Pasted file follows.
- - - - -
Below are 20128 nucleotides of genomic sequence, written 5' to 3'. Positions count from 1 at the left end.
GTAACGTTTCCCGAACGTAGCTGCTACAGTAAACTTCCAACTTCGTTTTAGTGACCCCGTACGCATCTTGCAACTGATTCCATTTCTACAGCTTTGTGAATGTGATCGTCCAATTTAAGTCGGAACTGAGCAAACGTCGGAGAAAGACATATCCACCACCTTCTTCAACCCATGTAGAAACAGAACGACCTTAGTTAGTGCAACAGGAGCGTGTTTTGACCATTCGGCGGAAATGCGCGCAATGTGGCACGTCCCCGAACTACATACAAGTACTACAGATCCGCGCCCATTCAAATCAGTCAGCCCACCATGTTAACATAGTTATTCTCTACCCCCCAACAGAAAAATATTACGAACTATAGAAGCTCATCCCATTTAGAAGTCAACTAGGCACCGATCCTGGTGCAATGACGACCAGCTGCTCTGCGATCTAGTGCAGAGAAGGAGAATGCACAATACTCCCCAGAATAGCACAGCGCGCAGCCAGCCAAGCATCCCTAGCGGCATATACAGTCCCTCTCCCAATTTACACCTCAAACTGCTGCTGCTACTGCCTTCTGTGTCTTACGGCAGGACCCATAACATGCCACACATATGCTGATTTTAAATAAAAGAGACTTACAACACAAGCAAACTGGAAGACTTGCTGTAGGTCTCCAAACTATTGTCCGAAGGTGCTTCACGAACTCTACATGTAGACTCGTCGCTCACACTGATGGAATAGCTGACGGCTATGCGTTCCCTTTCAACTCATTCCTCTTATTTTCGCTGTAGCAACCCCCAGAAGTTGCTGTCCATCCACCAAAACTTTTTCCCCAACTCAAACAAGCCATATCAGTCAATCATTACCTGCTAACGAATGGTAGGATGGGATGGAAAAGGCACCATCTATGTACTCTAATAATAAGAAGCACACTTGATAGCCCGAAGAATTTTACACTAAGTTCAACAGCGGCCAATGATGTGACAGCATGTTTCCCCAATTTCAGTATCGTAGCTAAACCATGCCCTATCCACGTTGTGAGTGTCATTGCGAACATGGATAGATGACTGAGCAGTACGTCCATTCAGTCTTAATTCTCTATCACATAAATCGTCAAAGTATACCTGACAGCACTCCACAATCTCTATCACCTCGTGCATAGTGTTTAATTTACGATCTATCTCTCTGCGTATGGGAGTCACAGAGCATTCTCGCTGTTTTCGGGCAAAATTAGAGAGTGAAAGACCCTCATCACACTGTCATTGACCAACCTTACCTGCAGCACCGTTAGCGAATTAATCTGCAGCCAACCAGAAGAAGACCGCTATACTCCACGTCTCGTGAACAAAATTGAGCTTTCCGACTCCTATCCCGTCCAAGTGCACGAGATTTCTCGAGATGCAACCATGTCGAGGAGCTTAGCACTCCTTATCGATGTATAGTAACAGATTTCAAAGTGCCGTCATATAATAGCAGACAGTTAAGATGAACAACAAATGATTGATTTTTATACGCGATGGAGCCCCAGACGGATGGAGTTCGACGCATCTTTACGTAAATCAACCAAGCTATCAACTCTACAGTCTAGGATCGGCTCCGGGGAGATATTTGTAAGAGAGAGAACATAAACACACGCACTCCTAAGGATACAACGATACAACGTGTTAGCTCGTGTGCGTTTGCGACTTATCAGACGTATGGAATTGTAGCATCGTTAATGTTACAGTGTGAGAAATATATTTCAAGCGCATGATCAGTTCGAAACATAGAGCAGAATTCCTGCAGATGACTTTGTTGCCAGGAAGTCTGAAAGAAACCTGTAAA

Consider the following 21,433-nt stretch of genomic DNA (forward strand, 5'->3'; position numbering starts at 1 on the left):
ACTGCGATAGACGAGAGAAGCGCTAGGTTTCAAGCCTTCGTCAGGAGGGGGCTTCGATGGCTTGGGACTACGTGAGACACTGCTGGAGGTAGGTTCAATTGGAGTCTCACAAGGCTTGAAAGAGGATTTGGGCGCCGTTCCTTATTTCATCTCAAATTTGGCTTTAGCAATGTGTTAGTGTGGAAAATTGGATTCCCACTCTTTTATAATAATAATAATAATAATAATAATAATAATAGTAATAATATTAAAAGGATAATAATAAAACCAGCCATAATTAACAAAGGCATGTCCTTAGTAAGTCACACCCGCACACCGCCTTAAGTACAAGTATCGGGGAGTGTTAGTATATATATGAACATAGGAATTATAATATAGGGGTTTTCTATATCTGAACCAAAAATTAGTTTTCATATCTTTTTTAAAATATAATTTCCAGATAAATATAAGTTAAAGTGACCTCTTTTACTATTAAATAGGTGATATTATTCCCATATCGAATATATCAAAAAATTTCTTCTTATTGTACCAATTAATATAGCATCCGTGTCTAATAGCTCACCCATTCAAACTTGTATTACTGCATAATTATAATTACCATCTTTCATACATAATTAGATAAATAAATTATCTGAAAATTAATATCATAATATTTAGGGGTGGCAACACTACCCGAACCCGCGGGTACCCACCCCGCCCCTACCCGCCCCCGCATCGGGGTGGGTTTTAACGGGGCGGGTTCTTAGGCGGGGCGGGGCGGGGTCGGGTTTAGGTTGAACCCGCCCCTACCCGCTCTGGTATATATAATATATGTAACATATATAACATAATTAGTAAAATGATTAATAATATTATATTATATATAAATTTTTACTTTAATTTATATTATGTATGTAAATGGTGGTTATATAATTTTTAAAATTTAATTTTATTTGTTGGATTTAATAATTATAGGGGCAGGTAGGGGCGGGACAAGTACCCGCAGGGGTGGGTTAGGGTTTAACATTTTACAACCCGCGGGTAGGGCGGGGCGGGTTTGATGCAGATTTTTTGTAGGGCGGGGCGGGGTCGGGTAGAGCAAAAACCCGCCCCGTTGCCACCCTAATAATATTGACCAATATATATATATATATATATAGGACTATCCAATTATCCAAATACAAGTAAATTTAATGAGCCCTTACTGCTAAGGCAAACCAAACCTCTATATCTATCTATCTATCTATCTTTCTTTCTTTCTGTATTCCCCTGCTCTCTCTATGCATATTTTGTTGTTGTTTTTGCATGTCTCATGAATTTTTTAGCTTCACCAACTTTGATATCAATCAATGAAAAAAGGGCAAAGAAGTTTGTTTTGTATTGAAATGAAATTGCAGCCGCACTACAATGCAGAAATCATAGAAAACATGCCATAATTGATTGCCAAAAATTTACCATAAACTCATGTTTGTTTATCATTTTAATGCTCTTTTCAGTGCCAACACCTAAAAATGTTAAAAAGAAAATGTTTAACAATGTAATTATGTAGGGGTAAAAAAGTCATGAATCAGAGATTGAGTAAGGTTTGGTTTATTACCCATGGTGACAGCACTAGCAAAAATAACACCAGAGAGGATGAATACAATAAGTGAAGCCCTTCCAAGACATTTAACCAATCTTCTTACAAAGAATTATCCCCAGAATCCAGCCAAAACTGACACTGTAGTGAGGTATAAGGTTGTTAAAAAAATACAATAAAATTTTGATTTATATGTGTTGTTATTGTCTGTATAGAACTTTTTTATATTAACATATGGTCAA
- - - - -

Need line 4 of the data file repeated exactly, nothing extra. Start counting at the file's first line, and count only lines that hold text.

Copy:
ACTGCGATAGACGAGAGAAGCGCTAGGTTTCAAGCCTTCGTCAGGAGGGGGCTTCGATGGCTTGGGACTACGTGAGACACTGCTGGAGGTAGGTTCAATTGGAGTCTCACAAGGCTTGAAAGAGGATTTGGGCGCCGTTCCTTATTTCATCTCAAATTTGGCTTTAGCAATGTGTTAGTGTGGAAAATTGGATTCCCACTCTTTTATAATAATAATAATAATAATAATAATAATAATAGTAATAATATTAAAAGGATAATAATAAAACCAGCCATAATTAACAAAGGCATGTCCTTAGTAAGTCACACCCGCACACCGCCTTAAGTACAAGTATCGGGGAGTGTTAGTATATATATGAACATAGGAATTATAATATAGGGGTTTTCTATATCTGAACCAAAAATTAGTTTTCATATCTTTTTTAAAATATAATTTCCAGATAAATATAAGTTAAAGTGACCTCTTTTACTATTAAATAGGTGATATTATTCCCATATCGAATATATCAAAAAATTTCTTCTTATTGTACCAATTAATATAGCATCCGTGTCTAATAGCTCACCCATTCAAACTTGTATTACTGCATAATTATAATTACCATCTTTCATACATAATTAGATAAATAAATTATCTGAAAATTAATATCATAATATTTAGGGGTGGCAACACTACCCGAACCCGCGGGTACCCACCCCGCCCCTACCCGCCCCCGCATCGGGGTGGGTTTTAACGGGGCGGGTTCTTAGGCGGGGCGGGGCGGGGTCGGGTTTAGGTTGAACCCGCCCCTACCCGCTCTGGTATATATAATATATGTAACATATATAACATAATTAGTAAAATGATTAATAATATTATATTATATATAAATTTTTACTTTAATTTATATTATGTATGTAAATGGTGGTTATATAATTTTTAAAATTTAATTTTATTTGTTGGATTTAATAATTATAGGGGCAGGTAGGGGCGGGACAAGTACCCGCAGGGGTGGGTTAGGGTTTAACATTTTACAACCCGCGGGTAGGGCGGGGCGGGTTTGATGCAGATTTTTTGTAGGGCGGGGCGGGGTCGGGTAGAGCAAAAACCCGCCCCGTTGCCACCCTAATAATATTGACCAATATATATATATATATATATAGGACTATCCAATTATCCAAATACAAGTAAATTTAATGAGCCCTTACTGCTAAGGCAAACCAAACCTCTATATCTATCTATCTATCTATCTTTCTTTCTTTCTGTATTCCCCTGCTCTCTCTATGCATATTTTGTTGTTGTTTTTGCATGTCTCATGAATTTTTTAGCTTCACCAACTTTGATATCAATCAATGAAAAAAGGGCAAAGAAGTTTGTTTTGTATTGAAATGAAATTGCAGCCGCACTACAATGCAGAAATCATAGAAAACATGCCATAATTGATTGCCAAAAATTTACCATAAACTCATGTTTGTTTATCATTTTAATGCTCTTTTCAGTGCCAACACCTAAAAATGTTAAAAAGAAAATGTTTAACAATGTAATTATGTAGGGGTAAAAAAGTCATGAATCAGAGATTGAGTAAGGTTTGGTTTATTACCCATGGTGACAGCACTAGCAAAAATAACACCAGAGAGGATGAATACAATAAGTGAAGCCCTTCCAAGACATTTAACCAATCTTCTTACAAAGAATTATCCCCAGAATCCAGCCAAAACTGACACTGTAGTGAGGTATAAGGTTGTTAAAAAAATACAATAAAATTTTGATTTATATGTGTTGTTATTGTCTGTATAGAACTTTTTTATATTAACATATGGTCAA